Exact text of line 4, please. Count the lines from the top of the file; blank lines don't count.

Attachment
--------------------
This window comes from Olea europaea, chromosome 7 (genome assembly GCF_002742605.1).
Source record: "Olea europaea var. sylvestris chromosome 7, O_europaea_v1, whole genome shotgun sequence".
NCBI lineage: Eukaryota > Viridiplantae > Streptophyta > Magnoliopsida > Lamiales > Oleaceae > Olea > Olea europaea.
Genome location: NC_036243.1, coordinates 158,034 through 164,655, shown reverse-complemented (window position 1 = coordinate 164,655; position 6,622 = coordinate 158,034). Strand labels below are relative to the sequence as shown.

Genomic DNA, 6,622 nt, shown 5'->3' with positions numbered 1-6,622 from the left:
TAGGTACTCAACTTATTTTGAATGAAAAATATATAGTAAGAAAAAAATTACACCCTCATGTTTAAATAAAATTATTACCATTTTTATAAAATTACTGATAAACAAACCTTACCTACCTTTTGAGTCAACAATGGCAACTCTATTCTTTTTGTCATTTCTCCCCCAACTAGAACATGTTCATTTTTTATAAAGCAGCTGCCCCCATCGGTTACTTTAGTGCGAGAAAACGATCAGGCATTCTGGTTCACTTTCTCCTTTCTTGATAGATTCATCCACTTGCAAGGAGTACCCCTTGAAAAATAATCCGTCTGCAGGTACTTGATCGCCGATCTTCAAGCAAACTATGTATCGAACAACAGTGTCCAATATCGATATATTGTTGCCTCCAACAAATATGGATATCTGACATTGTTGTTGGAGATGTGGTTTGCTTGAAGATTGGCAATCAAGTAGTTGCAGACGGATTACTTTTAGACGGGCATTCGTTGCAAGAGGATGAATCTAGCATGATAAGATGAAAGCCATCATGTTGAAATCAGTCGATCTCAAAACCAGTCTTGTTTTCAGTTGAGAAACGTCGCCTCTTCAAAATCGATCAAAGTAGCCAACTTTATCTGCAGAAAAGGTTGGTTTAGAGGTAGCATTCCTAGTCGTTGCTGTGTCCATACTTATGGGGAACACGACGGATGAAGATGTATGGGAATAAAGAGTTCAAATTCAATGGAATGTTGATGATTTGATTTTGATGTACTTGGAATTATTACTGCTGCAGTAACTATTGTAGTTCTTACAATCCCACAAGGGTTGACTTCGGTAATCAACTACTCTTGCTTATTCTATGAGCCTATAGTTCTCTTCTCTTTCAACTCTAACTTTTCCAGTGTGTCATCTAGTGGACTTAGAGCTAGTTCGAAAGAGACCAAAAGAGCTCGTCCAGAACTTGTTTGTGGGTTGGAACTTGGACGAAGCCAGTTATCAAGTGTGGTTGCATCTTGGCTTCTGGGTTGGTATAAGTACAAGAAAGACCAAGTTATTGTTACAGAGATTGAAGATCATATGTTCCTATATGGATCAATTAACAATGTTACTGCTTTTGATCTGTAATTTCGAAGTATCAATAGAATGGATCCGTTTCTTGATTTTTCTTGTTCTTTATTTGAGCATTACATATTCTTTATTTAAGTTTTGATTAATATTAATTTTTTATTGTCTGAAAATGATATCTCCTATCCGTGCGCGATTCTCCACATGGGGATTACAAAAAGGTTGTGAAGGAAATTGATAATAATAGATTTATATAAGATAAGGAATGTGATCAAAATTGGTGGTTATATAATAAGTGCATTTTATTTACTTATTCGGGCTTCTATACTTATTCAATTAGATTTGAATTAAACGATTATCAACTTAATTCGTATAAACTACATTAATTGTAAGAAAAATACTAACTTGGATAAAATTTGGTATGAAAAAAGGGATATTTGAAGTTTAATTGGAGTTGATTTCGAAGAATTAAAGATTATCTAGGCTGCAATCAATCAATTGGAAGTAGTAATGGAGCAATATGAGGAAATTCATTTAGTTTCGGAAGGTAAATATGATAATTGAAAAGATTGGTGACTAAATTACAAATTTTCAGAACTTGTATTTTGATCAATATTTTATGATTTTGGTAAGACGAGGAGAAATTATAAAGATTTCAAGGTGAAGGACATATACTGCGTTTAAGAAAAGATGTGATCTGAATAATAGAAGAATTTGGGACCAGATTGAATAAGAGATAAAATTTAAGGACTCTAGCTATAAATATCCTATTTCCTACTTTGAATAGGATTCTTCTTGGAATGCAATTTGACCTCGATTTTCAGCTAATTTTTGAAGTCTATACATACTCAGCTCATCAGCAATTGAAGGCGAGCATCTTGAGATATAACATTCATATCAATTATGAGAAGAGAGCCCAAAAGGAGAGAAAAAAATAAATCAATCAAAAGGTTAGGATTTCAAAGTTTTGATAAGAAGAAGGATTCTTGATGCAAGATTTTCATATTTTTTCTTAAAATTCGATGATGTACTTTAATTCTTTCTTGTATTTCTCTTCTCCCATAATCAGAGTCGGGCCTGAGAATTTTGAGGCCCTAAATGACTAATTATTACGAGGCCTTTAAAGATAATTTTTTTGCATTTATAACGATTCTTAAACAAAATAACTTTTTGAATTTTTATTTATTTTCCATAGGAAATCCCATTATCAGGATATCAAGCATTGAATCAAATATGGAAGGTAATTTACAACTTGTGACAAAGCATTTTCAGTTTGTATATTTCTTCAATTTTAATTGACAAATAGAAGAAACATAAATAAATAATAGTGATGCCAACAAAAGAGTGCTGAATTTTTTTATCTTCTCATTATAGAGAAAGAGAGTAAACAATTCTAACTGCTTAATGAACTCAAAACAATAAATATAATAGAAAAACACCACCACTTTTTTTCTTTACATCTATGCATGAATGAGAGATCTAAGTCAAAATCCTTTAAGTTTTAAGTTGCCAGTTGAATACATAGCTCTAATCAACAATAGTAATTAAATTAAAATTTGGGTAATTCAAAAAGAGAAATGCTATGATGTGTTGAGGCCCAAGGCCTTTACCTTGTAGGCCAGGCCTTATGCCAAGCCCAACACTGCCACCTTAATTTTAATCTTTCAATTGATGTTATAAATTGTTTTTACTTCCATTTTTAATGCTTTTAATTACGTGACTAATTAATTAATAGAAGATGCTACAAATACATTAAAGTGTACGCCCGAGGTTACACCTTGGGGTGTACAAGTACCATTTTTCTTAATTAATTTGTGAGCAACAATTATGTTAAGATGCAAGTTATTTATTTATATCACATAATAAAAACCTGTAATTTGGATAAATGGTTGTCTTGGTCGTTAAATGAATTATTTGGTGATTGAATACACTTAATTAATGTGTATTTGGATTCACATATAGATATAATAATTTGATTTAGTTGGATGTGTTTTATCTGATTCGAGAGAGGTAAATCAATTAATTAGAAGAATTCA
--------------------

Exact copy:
Genome location: NC_036243.1, coordinates 158,034 through 164,655, shown reverse-complemented (window position 1 = coordinate 164,655; position 6,622 = coordinate 158,034). Strand labels below are relative to the sequence as shown.